George Floyd, Ahmaud Arbery, Breonna Taylor. These three are the latest to be sacrificed for the inequities of our society. Their senseless deaths reflect our failures —failure to learn, failure to change, failure to listen. Christian Cooper’s experience of “bird-watching while black” further underscores the reality of daily life for our Black neighbors.
Despite the COVID-19 pandemic, protests against these injustices have been organized around the globe. The civil rights movement of 2020 is becoming the biggest in history. This gives equal rights activists a flicker of cautious and timid hope. Could this be the year we will finally get it right?
Maybe this is the turning point for real, sustained change. Non-Black allies are looking for guidance as we try to educate ourselves on how to work together within our community to effect the lasting change that is so desperately needed.
For information on how to be better allies, we turned to Owens Brown, president of the West Virginia NAACP and asked him to share his knowledge in an effort to promote unity and understanding.
Brown, a retired Wheeling resident who worked for nearly 30 years as an organization development specialist for the West Virginia Education Association, also served as the organization’s human and civil rights coordinator. Brown holds a master’s degree in agency counseling from West Virginia University, a bachelor’s degree in psychology from West Liberty State College and an sssociate’s degree in electro/mechanical engineering from Belmont Technical College.
Here’s what Owens answered when WEEasked:
How are you doing personally during this difficult time?
I feel like life is a paradox at this moment in time. I feel like I am standing on the edge of a cliff looking at the hope for what the future where humanity prevails over race, ethnicity, religion and all those things that have kept us from the unconditional acceptance of each other. My fear is that we might make a misstep and fall off the cliff into a world that is more chaotic and more dangerous if we allow the forces of self-interest guide us.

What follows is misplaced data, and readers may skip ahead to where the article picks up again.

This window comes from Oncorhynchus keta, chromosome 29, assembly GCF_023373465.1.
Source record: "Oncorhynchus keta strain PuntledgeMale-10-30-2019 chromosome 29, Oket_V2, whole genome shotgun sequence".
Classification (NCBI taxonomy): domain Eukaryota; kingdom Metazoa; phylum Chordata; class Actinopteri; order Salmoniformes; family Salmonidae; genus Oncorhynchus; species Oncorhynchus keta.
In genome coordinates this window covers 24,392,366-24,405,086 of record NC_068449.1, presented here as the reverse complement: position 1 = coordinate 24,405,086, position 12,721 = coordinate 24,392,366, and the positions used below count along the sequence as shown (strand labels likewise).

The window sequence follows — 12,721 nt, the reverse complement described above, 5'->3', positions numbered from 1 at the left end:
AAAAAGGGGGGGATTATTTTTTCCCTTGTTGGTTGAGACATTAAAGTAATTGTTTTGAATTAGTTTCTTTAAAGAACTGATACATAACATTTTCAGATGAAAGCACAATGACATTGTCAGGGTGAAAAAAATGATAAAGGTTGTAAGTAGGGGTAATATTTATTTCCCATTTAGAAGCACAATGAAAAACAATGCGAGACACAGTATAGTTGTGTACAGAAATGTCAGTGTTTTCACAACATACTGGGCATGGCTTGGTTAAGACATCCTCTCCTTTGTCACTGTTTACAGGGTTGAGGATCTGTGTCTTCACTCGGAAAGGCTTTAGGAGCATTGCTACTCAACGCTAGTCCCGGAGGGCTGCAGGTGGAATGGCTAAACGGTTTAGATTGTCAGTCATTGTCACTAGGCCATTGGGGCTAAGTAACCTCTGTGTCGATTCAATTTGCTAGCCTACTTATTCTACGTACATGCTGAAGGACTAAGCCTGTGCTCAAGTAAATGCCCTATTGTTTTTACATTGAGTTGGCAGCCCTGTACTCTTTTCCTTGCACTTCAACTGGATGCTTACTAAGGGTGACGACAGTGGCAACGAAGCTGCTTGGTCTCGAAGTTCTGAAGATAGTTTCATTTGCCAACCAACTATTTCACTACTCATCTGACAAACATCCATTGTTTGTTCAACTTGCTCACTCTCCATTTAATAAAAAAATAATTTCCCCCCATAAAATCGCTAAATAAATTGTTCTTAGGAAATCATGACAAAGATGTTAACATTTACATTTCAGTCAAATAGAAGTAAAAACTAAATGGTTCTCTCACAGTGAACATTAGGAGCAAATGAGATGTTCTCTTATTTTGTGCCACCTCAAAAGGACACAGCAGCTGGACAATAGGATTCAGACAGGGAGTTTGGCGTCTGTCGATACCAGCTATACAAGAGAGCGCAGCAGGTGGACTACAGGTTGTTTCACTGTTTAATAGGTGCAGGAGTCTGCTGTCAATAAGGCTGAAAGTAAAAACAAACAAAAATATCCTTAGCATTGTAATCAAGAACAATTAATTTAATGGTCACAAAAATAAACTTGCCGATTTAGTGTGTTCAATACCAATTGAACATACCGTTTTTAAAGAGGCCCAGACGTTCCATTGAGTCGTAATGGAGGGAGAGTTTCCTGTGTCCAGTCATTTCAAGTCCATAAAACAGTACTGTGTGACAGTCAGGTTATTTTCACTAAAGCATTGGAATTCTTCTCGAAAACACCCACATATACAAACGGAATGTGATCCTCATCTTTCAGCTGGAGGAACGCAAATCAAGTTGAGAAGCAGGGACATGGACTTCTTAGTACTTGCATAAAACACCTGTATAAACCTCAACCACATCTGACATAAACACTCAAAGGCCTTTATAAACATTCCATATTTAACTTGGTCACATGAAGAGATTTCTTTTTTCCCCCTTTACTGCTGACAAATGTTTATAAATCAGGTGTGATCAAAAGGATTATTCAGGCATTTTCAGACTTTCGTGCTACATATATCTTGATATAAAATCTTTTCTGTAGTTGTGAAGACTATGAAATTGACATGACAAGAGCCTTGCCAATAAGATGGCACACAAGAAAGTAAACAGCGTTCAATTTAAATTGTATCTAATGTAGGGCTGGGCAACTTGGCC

Can you suggest some appropriate words of comfort that a non-black person could say to a Black friend right now?
Just say “Hi, friend” with a smile. I read a quote someplace that a smile speaks a thousand languages.
How can we better create a space in Wheeling to listen to Black voices and have conversations about racism?
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I honestly don’t know if there is a silver bullet to this question. What we are witnessing are the walls of prejudice, hate and racism being broken down. I just believe there is going to be a general acceptance of each other. George Floyd’s death has been a bonding experience for the nation. It is going to be those one-on-one conversations that people will have when the opportunity presents itself to really get to know each other.
Can you list an action or two a person could take right now to be a better ally to the Black community?
Stop looking at it as the Black community but as the community that we all belong. Try to find the common ground in the community that we all can stand on and benefit from. Going forward, what can we do in our area to support the Black community and utilize the momentum of recent protests to effect positive and meaningful change? The key is talk to the young people of all races and nationalities; get their ideas. The future is theirs. They are the ones who will shed the cloak of racism.
What would you most like to see happen now?
The COVID-19 pandemic has bonded people in an unusual way. Through visual technologies, people began to relate to each other differently and find common ground. We should continue to make an effort to meet and conference with each other through visual technologies. These types of technologies prevent people from hiding under the cloak of anonymity to spout out hatred.
Check out these resourcesfor non-Blacks who would like to learn more about becoming a better ally.
• A lifelong Wheeling resident, Ellen Brafford McCroskey is a proud graduate of Wheeling Park High School and the former Wheeling Jesuit College. By day, she works for an international law firm; by night, (and often on her lunch breaks and weekends) she enjoys moonlighting as a part-time writer. Please note that the views expressed in her writing are solely her own and do not necessarily reflect those of anyone else, including her full-time employer. Through her writing, Ellen aims to enlighten others on causes close to her heart, particularly addiction, recovery and equal rights. She and her husband Doug reside in Warwood with their clowder of rescued cats, each of whom is a direct consequence of his job as the Ohio County Dog Warden. Their family includes four adult children, their spouses and several grandkids.